What can solar power do for a single state? How about 21% of its energy, $14 billion in economic activity, and over 150,000 jobs. At a discount to existing electricity costs. Without subsidies.

That’s what solar power can do for Missouri, but the state’s utilities may be about to pull the plug on local solar power.

It started with a renewable energy standard, passed overwhelmingly in 2008, requiring the state’s utilities to get 15% of their electricity from renewable energy resources, and primarily from local sources.  But attacks on the law started three years ago, when the Republican-controlled state legislature undermined the ‘buy local’ provision.

Fortunately, this didn’t stop local solar, helped along by a generous state rebate. Starting in 2011, the falling cost of solar panels led to a surge in installations. By the end of the year, the cumulative solar capacity (estimated at 120 megawatts) will have added $415 million to the state economy and nearly 4,000 jobs.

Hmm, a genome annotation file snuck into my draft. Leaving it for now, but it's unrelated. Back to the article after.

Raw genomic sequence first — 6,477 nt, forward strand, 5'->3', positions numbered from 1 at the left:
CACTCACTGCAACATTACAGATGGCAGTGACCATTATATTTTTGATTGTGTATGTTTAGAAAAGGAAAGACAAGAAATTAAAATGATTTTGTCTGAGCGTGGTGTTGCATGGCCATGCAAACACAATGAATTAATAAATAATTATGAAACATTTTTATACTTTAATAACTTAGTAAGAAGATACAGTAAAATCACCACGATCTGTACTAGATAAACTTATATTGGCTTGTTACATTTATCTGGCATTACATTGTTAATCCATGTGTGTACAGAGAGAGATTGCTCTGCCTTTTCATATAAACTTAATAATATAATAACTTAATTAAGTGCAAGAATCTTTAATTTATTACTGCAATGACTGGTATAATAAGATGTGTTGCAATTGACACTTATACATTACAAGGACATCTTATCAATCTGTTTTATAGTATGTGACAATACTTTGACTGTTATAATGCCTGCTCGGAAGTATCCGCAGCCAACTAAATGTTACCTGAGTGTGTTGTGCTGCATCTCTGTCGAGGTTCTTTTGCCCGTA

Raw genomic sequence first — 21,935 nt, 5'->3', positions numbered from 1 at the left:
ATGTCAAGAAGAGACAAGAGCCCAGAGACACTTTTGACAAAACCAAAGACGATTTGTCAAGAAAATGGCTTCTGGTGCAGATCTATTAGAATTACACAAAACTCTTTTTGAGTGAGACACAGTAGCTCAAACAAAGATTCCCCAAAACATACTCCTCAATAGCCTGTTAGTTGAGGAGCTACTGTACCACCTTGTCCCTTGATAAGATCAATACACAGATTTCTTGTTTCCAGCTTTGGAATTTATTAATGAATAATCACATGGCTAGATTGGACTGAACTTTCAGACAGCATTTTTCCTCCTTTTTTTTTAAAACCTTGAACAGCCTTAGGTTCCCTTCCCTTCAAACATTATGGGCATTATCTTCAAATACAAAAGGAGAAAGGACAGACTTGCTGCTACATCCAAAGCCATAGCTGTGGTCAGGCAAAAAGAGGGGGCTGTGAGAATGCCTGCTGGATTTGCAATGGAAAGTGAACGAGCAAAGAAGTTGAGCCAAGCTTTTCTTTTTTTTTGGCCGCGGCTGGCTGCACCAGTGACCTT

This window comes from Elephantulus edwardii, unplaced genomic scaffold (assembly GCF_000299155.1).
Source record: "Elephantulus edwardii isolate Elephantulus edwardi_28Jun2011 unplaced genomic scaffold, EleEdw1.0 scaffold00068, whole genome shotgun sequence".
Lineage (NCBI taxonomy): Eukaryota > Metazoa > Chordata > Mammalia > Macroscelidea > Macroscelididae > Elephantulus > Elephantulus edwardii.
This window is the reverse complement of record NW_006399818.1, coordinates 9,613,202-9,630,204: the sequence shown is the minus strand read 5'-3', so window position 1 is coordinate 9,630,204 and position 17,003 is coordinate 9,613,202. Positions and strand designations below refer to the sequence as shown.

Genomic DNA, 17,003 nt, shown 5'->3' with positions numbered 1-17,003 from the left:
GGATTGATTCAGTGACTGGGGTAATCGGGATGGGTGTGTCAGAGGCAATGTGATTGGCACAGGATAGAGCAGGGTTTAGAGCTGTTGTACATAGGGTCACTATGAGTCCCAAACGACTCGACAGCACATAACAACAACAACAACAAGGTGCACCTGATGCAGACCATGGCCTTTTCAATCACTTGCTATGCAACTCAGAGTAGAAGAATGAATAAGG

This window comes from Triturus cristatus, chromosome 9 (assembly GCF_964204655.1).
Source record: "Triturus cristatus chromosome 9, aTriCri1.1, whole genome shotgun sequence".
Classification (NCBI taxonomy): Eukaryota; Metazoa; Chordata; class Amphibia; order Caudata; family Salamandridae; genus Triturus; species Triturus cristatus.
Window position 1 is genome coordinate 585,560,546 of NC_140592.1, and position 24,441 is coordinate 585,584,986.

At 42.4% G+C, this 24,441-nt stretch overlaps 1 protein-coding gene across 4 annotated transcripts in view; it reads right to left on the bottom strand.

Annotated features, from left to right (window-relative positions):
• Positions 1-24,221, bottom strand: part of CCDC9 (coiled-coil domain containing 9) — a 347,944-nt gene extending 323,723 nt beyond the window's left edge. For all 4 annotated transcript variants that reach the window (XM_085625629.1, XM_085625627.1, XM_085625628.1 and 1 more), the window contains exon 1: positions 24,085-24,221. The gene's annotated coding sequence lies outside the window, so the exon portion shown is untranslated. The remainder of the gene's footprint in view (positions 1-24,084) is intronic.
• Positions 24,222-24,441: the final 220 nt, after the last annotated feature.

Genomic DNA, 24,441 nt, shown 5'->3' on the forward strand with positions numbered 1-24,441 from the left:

missouri installed solar capacity and forecast

But utilities abruptly pulled the plug on solar in 2013. In the middle of the legislative session where a rebate phase-out was being carefully crafted, and despite assurances that they were nowhere near the cost cap on the solar rebate program, the state’s utilities announced the programs were allegedly running out of money. No independent analysis has verified the utilities’ claims.

Advocates reached a settlement with the utilities late in 2013 to pay out the remaining rebate funds, but efforts to re-open the compromise on a reduced solar rebate were sabotaged by the same utilities late in the 2014 legislative session. Now a lawsuit may be the only hope to avoid a big drop on the “solar coaster” when rebate payments stop.